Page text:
Have you considered a tankless water heater? Their benefits are numerous, yet many homeowners have other sorts of hot water heaters and haven’t given tankless systems much of a thought. It may be helpful to take a moment and see tankless hot water heaters with a new eye.
What is a tankless hot water heater?
A tankless hot water heater (demand-type or on-demand hot water heater) heats the water as you need it. It requires no reservoir or storage tank. This sort of system heats cold water with an electric element or a gas burner as the water passes through the water heater and immediately disperses it throughout your home.
There is no storage reservoir. This heater is different than the more common type of heater, which is the conventional, or traditional, storage-style water heater. The conventional type of heater uses an electric element or gas heater to warm the water and has a storage tank that stores heated water for use whenever you want it.
The benefits of tankless heaters for homes
Tankless heaters have many benefits that make them economical, efficient and eco-friendly.
- The energy consumption of a tankless hot water heater can be as much as 30% less than that of a conventional tank water heater. This translates into savings for your pocketbook.
- Gas-heated tankless systems save an average of $108 per year in energy expenditures in comparison to conventional tank heaters, and electric-heated tankless systems save $44 per year over conventional tank systems.
- Electric, tankless systems are 99% efficient; whereas, the electric-powered, conventional heaters are 93% efficient.
- Tankless heaters that are powered by natural gas are approximately 23% more efficient than the traditional reservoir water heater, which is about 60% efficient.
- Most gas-powered tankless systems qualify for a $300 federal income tax rebate and possible state rebates and incentives.
How do tankless hot water heaters measure up to conventional water heaters?
All types of water heaters have their pros and cons, which leads to an important question: How does the tankless water heater compare to the traditional tank heater?
- The tankless heater requires a larger initial investment than the conventional tank heater, thus the conventional system is initially more economical.
- The traditional water heater also provides a ready-to-be-used large volume of hot water that is easily circulated through your home; however, this wastes a significant amount of energy. Tankless water heaters provide on-demand hot water for use in the home.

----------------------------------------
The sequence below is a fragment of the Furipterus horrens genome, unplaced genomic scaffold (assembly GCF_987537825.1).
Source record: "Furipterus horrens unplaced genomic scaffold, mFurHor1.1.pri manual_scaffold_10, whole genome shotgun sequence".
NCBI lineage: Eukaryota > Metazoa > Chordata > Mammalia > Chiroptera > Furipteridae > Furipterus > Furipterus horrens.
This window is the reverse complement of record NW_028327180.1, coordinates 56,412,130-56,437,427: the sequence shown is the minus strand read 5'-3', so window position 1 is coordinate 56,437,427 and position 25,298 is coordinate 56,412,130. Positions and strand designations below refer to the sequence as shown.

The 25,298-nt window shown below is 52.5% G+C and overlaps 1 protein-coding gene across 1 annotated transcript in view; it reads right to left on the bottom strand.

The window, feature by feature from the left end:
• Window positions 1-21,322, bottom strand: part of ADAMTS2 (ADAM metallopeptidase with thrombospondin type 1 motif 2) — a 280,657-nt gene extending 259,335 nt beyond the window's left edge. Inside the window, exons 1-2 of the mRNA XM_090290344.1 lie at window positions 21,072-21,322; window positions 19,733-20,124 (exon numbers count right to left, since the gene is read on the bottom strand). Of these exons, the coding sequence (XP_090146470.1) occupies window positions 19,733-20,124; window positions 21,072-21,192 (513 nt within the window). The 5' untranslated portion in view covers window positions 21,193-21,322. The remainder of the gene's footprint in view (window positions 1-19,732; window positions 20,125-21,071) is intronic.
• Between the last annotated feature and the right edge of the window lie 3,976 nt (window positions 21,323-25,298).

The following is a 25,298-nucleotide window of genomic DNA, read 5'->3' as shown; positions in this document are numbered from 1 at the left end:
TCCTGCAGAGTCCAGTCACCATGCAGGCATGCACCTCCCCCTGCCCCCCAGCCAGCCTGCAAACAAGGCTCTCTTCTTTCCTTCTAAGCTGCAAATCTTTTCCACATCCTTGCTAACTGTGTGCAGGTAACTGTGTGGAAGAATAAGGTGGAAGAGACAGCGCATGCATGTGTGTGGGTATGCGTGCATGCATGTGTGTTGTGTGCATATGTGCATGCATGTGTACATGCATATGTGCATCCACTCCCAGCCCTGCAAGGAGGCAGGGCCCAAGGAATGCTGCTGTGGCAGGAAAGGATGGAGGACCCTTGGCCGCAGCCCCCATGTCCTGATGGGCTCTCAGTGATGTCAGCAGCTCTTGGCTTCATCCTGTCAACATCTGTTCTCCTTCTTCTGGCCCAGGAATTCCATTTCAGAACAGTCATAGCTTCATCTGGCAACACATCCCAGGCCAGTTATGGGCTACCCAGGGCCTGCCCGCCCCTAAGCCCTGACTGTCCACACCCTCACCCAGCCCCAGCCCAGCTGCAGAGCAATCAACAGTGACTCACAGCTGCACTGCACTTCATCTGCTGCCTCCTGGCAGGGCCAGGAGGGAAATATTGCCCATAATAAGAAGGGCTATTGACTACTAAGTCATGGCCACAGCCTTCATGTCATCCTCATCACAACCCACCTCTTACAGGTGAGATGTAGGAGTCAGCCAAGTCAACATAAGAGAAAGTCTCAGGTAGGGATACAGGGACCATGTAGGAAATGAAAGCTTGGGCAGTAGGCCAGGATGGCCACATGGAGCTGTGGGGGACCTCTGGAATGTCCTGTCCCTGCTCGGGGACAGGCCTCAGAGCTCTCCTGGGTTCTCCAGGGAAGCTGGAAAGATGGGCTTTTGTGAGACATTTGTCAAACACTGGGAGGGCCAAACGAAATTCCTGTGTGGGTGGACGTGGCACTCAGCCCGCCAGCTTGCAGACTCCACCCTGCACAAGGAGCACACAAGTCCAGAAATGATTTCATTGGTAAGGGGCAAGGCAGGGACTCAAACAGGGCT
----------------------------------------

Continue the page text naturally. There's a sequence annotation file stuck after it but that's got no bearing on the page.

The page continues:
- The temperature of the stored water in a tank system tends to run near 120 degrees Fahrenheit; whereas, the tankless is adjustable to suit your wishes.
- Tankless hot water heaters consume less energy; however, because there is no tank and the system provides heated water on an at-need basis, there is a possibility of running out of hot water during peak usage times.
- Tankless water heaters require ventilation, so they need plenty of space around them to allow air to circulate. Tank water heaters don't need as much space for ventilation.
- Tankless water heaters require specific physical conditions: They must be within 50 feet of a power source, mounted on an interior or exterior wall and positioned near the most common usage point. Conventional systems don’t have these requirements. Although they do require more physical space than tankless systems, which can be tucked away in a corner, closet or basement.
- One tankless unit may or may not provide enough water for your house, depending upon use, the size of the heater, and the area of your house. Thus, you may need more than one heater. However, conventional heaters can have the same problem.
- Tankless heaters can last more than 20 years, which is roughly twice the lifespan of traditional water heaters, which need to be replaced about every 10 years.
How much does a tankless hot water heater cost?
Installation of a no-tank water heater is where the trouble comes in. A tankless water system can cost up to three times more than your traditional reservoir water heater. Your costs can run a little under $1000 for a tankless unit that is an electric-powered, whole-house model and up to $3,000 for a gas-powered, whole-house model.
If your home isn’t wired for the demands of an on-demand hot water heater, you will need to upgrade the electrical system in order to support the demands of such a heater.
Conventional Hot Water Tanks Vs. Tankless
Deciding whether to go with a conventional water heater or a tankless system is an important decision. It helps to weigh the pros and cons from the outset and know what you're wanting in a water heater. Tankless water heating systems are eco-friendly and efficient and sure to provide service for years to come.
Contact Howell’s Heating & Air to get pricing for a Replacement Hot Water Heater or installation of a Tankless Hot Water System.